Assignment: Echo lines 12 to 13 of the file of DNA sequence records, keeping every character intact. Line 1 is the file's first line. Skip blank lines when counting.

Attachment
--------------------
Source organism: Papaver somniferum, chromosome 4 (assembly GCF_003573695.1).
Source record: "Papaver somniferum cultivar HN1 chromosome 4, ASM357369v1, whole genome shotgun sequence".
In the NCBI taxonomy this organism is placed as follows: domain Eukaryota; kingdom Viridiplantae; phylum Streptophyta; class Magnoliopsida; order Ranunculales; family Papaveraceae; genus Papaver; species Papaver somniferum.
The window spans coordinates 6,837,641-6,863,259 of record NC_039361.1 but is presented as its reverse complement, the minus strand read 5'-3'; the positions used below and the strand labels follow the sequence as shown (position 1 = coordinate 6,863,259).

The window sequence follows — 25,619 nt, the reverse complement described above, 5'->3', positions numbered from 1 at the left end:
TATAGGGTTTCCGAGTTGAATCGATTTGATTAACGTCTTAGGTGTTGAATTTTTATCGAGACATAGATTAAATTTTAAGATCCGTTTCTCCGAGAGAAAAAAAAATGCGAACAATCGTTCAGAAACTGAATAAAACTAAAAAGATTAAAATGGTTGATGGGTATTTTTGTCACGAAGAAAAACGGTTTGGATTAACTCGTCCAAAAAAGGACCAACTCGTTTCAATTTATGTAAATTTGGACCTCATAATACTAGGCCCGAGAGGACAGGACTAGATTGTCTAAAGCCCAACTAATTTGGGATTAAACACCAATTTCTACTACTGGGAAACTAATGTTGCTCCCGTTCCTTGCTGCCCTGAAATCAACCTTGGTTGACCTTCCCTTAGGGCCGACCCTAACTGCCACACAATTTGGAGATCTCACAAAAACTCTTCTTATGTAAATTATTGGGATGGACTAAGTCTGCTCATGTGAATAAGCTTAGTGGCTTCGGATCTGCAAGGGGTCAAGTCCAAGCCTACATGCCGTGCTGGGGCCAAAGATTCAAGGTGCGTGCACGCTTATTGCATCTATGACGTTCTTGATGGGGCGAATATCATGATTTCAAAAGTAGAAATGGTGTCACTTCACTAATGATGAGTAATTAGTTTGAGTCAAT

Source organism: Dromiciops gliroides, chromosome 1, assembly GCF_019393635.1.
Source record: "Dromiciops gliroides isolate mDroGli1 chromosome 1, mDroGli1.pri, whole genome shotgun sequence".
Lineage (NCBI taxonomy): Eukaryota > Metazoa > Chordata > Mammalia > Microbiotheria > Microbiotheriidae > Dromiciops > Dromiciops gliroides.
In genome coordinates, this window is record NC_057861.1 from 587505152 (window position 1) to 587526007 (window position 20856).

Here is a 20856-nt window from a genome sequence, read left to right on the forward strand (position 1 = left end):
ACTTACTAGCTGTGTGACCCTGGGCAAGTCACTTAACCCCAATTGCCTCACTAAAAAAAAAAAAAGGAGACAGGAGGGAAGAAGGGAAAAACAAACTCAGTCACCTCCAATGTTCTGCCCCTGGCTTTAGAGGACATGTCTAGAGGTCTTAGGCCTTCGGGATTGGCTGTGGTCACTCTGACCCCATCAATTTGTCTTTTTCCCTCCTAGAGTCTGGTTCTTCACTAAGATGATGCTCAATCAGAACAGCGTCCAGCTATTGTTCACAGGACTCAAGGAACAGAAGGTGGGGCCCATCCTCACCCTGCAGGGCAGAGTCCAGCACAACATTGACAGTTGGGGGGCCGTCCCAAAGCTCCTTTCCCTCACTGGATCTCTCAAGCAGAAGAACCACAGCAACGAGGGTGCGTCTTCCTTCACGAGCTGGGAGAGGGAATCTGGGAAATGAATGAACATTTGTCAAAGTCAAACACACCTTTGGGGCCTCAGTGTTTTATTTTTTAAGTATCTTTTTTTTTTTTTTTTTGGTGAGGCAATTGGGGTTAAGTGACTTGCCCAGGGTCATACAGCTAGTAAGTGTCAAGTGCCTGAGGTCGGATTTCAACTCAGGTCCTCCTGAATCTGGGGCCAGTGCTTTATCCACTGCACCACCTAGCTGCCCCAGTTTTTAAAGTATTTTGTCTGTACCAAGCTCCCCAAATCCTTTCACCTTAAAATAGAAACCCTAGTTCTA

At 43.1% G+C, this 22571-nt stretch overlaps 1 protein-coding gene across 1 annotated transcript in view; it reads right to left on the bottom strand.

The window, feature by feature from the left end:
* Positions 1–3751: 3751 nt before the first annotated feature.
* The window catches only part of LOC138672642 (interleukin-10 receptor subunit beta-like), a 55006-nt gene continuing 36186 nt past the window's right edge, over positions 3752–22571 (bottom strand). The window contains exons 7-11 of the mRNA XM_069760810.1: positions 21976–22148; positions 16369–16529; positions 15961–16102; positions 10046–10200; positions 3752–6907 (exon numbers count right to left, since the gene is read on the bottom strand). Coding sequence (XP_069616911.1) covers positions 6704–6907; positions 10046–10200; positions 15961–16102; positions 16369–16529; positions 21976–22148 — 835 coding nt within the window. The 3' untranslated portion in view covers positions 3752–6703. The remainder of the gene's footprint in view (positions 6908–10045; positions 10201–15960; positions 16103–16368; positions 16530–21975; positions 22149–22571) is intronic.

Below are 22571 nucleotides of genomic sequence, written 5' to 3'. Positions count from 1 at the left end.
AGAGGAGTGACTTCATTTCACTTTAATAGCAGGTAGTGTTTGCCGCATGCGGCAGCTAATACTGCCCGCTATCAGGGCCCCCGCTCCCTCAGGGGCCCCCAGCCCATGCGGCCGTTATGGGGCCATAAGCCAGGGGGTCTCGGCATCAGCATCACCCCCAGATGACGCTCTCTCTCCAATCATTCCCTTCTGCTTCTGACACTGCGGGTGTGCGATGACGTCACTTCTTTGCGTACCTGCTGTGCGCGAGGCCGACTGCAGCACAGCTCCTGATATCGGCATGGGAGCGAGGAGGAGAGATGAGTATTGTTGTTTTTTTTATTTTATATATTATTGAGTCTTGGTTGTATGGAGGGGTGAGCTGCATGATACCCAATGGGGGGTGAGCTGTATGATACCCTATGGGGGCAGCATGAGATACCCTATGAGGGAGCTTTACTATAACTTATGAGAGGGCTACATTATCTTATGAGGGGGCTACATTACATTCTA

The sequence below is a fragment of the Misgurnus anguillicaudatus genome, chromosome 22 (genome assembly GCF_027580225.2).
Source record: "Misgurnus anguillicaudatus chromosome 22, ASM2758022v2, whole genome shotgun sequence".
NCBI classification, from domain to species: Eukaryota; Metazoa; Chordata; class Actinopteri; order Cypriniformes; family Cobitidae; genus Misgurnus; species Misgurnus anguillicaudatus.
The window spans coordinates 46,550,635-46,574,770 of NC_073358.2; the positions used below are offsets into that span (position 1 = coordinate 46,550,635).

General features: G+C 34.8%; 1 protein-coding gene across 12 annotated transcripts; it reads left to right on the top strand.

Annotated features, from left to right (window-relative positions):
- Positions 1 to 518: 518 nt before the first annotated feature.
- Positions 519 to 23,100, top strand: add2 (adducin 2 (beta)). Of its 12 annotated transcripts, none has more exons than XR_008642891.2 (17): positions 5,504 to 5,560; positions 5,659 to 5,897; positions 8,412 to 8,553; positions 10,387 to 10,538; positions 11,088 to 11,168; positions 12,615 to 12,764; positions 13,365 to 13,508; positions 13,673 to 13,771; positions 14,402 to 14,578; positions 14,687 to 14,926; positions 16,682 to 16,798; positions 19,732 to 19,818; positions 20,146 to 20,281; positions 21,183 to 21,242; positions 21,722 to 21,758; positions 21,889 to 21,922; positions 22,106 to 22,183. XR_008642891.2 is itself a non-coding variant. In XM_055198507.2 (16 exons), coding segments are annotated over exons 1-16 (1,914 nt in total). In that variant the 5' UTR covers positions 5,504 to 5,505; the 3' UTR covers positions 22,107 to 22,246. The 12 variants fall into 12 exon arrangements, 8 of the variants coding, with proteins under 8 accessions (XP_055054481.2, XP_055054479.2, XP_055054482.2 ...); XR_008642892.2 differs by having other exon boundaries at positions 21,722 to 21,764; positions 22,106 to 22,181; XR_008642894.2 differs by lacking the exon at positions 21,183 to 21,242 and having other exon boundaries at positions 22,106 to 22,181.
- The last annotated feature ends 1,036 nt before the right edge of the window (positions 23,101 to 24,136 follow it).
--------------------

ACTTACTAGCTGTGTGACCCTGGGCAAGTCACTTAACCCCAATTGCCTCACTAAAAAAAAAAAAAGGAGACAGGAGGGAAGAAGGGAAAAACAAACTCAGTCACCTCCAATGTTCTGCCCCTGGCTTTAGAGGACATGTCTAGAGGTCTTAGGCCTTCGGGATTGGCTGTGGTCACTCTGACCCCATCAATTTGTCTTTTTCCCTCCTAGAGTCTGGTTCTTCACTAAGATGATGCTCAATCAGAACAGCGTCCAGCTATTGTTCACAGGACTCAAGGAACAGAAGGTGGGGCCCATCCTCACCCTGCAGGGCAGAGTCCAGCACAACATTGACAGTTGGGGGGCCGTCCCAAAGCTCCTTTCCCTCACTGGATCTCTCAAGCAGAAGAACCACAGCAACGAGGGTGCGTCTTCCTTCACGAGCTGGGAGAGGGAATCTGGGAAATGAATGAACATTTGTCAAAGTCAAACACACCTTTGGGGCCTCAGTGTTTTATTTTTTAAGTATCTTTTTTTTTTTTTTTTTGGTGAGGCAATTGGGGTTAAGTGACTTGCCCAGGGTCATACAGCTAGTAAGTGTCAAGTGCCTGAGGTCGGATTTCAACTCAGGTCCTCCTGAATCTGGGGCCAGTGCTTTATCCACTGCACCACCTAGCTGCCCCAGTTTTTAAAGTATTTTGTCTGTACCAAGCTCCCCAAATCCTTTCACCTTAAAATAGAAACCCTAGTTCTA

At 43.1% G+C, this 22571-nt stretch overlaps 1 protein-coding gene across 1 annotated transcript in view; it reads right to left on the bottom strand.